- $600 and up: At this price range, you should be a serious rider. These bikes not only feature the best in gears and suspension but will also come standard with frame bags designed with extra wiring to support bike packs and gear.
If you’re planning to ride your bike on rough trails, you need to focus on suspension. A full-suspension bike can add weight, but some suspension can give you a smoother experience. And that means that you can ride longer without feeling fatigued. When shopping for a bikepacking bike, make sure that you pick the right suspension for the type of terrain that you think you’ll most frequently encounter.
This is one of the most important features you need to consider when selecting a bikepacking bike. The wheel and tire size that’s right for you is going to be directly dependant upon the type of terrain you frequent. While you’re most likely to find bikes with the standard 700c wheel size, it’s not uncommon to see a 650b wheel either. 700c wheels are ideal for a combination of pavement and trail rides, while 650b is best suited for trail riding.
Just like with wheel size, tire sizes can vary as well. Your tire width has more to do with your comfort than anything else. Wider tires can help to ensure a smoother ride, but they do add more weight and can slow down your speed. It’s important to measure your bike before upgrading to wider tires, as you may find that there isn’t enough clearance between the bike’s frame and your tires’ walls.
This references the materials used to create your frame. This is an important feature because the right frame can make your bike lighter and easier to navigate through difficult terrains. The materials you’re most likely to find include chromoly steel, carbon fiber, aluminum, and titanium. If lightweight construction is your most important aspect, focus on bikepacking bikes made from titanium or carbon fiber. Note that titanium is the most expensive option, whereas carbon fiber can be a more budget-friendly option. For riders seeking a sturdy bike, chromoly steel is the best option. And budget shoppers should focus on aluminum frames—but beware that these can produce the least comfortable ride. Higher-end bikes may feature additional storage features, like bottle cages.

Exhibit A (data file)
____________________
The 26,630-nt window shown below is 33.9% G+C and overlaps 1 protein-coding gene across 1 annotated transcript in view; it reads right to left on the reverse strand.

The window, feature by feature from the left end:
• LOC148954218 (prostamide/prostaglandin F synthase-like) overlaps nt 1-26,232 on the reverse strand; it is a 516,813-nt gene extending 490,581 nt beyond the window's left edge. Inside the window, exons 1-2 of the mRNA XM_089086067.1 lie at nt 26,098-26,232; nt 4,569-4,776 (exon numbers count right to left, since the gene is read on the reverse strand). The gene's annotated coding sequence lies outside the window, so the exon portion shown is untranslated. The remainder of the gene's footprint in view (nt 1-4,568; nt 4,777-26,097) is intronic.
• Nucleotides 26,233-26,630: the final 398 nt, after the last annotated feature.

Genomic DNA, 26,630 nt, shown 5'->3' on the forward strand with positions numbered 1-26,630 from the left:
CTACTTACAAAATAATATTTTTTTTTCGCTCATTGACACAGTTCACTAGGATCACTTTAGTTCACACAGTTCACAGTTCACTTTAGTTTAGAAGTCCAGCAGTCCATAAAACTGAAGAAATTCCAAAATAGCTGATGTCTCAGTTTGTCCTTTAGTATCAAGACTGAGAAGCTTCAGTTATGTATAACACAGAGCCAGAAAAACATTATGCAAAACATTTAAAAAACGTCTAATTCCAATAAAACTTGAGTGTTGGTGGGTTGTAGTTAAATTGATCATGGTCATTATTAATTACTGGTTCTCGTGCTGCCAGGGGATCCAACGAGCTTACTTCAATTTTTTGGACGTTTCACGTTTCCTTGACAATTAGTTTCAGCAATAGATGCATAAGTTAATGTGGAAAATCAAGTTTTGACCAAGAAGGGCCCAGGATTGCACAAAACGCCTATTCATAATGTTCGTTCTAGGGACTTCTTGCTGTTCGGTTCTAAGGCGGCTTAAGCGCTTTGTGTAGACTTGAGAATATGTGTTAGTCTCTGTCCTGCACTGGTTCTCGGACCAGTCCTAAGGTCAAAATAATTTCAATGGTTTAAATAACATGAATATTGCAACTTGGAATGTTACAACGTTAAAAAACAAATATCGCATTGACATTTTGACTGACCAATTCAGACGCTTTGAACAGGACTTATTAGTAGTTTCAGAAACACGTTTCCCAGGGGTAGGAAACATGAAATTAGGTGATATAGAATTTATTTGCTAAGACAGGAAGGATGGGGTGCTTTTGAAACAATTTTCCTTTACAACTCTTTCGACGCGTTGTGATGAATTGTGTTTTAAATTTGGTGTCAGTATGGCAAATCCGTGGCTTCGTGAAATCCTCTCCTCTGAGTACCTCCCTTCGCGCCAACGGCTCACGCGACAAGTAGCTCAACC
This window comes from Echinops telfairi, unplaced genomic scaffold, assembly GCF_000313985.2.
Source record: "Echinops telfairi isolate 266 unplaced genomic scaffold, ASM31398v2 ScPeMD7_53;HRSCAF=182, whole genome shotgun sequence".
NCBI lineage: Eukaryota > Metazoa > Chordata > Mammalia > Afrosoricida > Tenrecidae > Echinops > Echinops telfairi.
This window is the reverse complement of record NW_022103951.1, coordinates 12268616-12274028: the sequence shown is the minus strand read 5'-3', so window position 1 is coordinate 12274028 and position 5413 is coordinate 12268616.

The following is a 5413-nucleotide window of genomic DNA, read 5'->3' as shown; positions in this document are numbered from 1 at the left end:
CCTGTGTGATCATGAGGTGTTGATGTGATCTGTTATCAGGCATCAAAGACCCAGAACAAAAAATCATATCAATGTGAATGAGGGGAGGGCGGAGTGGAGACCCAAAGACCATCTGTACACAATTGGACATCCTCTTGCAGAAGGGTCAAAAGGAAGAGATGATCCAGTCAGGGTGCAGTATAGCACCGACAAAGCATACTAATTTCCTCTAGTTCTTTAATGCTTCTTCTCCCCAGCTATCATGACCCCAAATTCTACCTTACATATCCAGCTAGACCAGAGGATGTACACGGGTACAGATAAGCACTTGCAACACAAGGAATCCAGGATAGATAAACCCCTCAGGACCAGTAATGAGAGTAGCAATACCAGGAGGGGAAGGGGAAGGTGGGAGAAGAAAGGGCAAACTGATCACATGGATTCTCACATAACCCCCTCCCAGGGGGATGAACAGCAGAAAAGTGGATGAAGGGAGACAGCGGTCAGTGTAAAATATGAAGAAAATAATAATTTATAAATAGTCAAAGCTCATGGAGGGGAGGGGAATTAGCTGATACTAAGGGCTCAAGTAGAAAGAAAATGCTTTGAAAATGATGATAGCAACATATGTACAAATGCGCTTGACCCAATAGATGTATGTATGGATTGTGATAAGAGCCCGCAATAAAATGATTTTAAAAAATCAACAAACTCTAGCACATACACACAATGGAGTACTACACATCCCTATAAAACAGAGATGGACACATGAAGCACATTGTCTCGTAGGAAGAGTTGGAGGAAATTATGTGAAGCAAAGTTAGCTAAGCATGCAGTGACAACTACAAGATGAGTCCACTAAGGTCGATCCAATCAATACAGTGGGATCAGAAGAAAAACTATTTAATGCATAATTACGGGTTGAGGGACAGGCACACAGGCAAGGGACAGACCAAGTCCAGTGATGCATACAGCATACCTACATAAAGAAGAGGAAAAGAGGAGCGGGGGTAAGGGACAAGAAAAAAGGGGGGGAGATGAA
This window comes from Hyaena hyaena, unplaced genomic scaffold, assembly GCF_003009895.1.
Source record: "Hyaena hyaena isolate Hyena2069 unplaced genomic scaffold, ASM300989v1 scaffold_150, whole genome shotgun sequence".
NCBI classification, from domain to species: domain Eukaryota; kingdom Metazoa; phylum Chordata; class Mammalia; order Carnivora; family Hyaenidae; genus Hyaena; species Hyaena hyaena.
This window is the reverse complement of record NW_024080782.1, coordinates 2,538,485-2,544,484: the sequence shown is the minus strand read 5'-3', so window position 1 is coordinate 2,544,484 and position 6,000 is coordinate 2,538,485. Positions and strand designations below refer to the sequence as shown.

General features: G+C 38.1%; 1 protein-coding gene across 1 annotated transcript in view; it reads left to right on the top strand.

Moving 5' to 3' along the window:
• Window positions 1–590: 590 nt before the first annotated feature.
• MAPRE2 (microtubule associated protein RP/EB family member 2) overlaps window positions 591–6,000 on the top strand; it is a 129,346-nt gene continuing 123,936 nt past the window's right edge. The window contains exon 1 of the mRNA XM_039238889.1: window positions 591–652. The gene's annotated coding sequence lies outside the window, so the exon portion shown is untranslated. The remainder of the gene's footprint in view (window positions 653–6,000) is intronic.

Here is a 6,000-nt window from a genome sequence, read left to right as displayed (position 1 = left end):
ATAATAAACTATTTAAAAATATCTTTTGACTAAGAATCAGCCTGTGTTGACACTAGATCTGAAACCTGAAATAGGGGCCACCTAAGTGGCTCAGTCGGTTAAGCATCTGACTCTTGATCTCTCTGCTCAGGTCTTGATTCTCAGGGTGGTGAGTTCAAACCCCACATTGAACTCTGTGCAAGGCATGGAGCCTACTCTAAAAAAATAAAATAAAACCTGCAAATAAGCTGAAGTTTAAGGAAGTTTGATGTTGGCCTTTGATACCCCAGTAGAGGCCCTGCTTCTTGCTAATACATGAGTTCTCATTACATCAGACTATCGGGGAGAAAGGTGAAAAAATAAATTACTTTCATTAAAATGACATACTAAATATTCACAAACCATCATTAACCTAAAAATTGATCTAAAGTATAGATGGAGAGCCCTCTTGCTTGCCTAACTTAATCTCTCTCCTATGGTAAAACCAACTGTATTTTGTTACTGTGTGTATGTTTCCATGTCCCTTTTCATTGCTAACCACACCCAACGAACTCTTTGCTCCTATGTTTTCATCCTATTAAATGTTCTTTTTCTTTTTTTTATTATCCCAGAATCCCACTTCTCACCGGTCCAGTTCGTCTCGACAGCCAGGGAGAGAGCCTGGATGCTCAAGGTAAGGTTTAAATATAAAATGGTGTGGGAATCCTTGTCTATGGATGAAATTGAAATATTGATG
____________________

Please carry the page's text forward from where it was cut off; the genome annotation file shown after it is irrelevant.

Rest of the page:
- Gearing: Bikepacking bikes come standard with a selection of gears that should be sufficient for the average rider. But you can always opt to customize your bike by swapping out the gears and specializing them if you know the type of terrain you’ll encounter.
- Terrain: Terrain is going to be one of the biggest influences when you shop for a bikepacking bike. These bikes can usually be divided into the following terrain categories: mixed surfaces, gravel roads/forest roads/doubletrack, and singletrack. Knowing the type of terrain you’ll regularly cover can help you find the right bikepacking bike for your needs.
- Budget: While it’s not necessary to spend huge sums of money to get a quality bikepacking bike, you may find that to get a bike with all the upgraded features you prefer, you will need to spend more money.
Best Bikepacking Bike Reviews & Recommendations 2020
- It’s possible to change the saddle on your bike to one that can accommodate your luggage. You can also include aftermarket back and front luggage racks for your backpacking gear.
- You should always carry lubricating oil for your gears and chain system. If the chain is not well-lubricated, it’s more likely to slip off when going uphill or riding on wet surfaces.
- Confirm that your gear is strapped securely to the bike before you ride off. You don’t want to stop to pick up your items up off the road or, even worse, discover that you lost them somewhere along the ride.
- For your off-road rides, get a high-quality backpacking bag that can hold most of your gear and last for long periods without tearing.
- Do not leave home without basic first aid supplies. You are bound to get cuts, scratches, and other injuries on your trip.
Q: Can I carry a tent on a bike?
A: You certainly can if you have a small tent that can fold into a small profile in its carry bag. However, carrying a tent may mean that you have to sacrifice carrying other gear like survival tools, clothes, drinks, or food items.
Q: Can I store some luggage on the frames?
A: It’s quite common to hook a water bottle on each side of the frame. You can also strap a compact cylindrical bag on a triangular frame. Just make sure not to attach so much luggage that you can’t pedal or maintain stability.
Q: Can a sleeping bag fit on a bikepacking bike?
A: You should skip out on foam sleeping bags and switch to an inflatable air mattress if you will be sleeping outdoors. Fold it into a small profile, and throw it in the luggage rack. Also, carry a hand pump to service both the mattress and your bike tires.
Our top pick is the Mongoose Dolomite Fat Tire Mountain Bike. The bike has a set of comfortable tires that cushion you from a bumpy ride, and it’s suitable for all terrains.
Consider the Dynacraft Women’s Mountain Bike for a more budget-friendly option.